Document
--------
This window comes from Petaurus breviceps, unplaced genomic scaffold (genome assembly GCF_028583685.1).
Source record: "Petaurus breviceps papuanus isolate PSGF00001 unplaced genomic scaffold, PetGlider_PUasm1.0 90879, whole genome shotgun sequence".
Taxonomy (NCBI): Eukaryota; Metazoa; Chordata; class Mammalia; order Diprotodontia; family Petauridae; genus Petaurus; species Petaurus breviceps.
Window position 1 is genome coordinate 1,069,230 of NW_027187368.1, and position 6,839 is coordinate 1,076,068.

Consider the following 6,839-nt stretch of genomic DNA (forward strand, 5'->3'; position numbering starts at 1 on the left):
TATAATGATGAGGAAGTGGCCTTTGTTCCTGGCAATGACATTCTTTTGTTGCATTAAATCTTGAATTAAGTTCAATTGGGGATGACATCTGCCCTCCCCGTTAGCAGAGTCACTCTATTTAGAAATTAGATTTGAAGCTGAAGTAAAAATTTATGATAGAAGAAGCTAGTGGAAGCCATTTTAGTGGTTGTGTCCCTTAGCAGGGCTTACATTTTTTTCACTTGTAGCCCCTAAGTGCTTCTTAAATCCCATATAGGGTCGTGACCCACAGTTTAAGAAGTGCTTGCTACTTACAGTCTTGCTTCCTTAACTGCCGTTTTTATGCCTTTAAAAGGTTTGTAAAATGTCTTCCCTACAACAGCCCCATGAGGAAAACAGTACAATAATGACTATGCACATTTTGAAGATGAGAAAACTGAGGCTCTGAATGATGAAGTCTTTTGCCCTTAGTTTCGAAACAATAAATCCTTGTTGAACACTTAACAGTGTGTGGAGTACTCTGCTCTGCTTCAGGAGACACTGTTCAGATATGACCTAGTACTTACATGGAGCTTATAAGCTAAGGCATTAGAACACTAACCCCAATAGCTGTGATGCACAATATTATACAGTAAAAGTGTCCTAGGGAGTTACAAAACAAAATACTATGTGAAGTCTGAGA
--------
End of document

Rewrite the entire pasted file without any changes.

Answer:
This window comes from Petaurus breviceps, unplaced genomic scaffold (genome assembly GCF_028583685.1).
Source record: "Petaurus breviceps papuanus isolate PSGF00001 unplaced genomic scaffold, PetGlider_PUasm1.0 90879, whole genome shotgun sequence".
Taxonomy (NCBI): Eukaryota; Metazoa; Chordata; class Mammalia; order Diprotodontia; family Petauridae; genus Petaurus; species Petaurus breviceps.
Window position 1 is genome coordinate 1,069,230 of NW_027187368.1, and position 6,839 is coordinate 1,076,068.

Consider the following 6,839-nt stretch of genomic DNA (forward strand, 5'->3'; position numbering starts at 1 on the left):
TATAATGATGAGGAAGTGGCCTTTGTTCCTGGCAATGACATTCTTTTGTTGCATTAAATCTTGAATTAAGTTCAATTGGGGATGACATCTGCCCTCCCCGTTAGCAGAGTCACTCTATTTAGAAATTAGATTTGAAGCTGAAGTAAAAATTTATGATAGAAGAAGCTAGTGGAAGCCATTTTAGTGGTTGTGTCCCTTAGCAGGGCTTACATTTTTTTCACTTGTAGCCCCTAAGTGCTTCTTAAATCCCATATAGGGTCGTGACCCACAGTTTAAGAAGTGCTTGCTACTTACAGTCTTGCTTCCTTAACTGCCGTTTTTATGCCTTTAAAAGGTTTGTAAAATGTCTTCCCTACAACAGCCCCATGAGGAAAACAGTACAATAATGACTATGCACATTTTGAAGATGAGAAAACTGAGGCTCTGAATGATGAAGTCTTTTGCCCTTAGTTTCGAAACAATAAATCCTTGTTGAACACTTAACAGTGTGTGGAGTACTCTGCTCTGCTTCAGGAGACACTGTTCAGATATGACCTAGTACTTACATGGAGCTTATAAGCTAAGGCATTAGAACACTAACCCCAATAGCTGTGATGCACAATATTATACAGTAAAAGTGTCCTAGGGAGTTACAAAACAAAATACTATGTGAAGTCTGAGA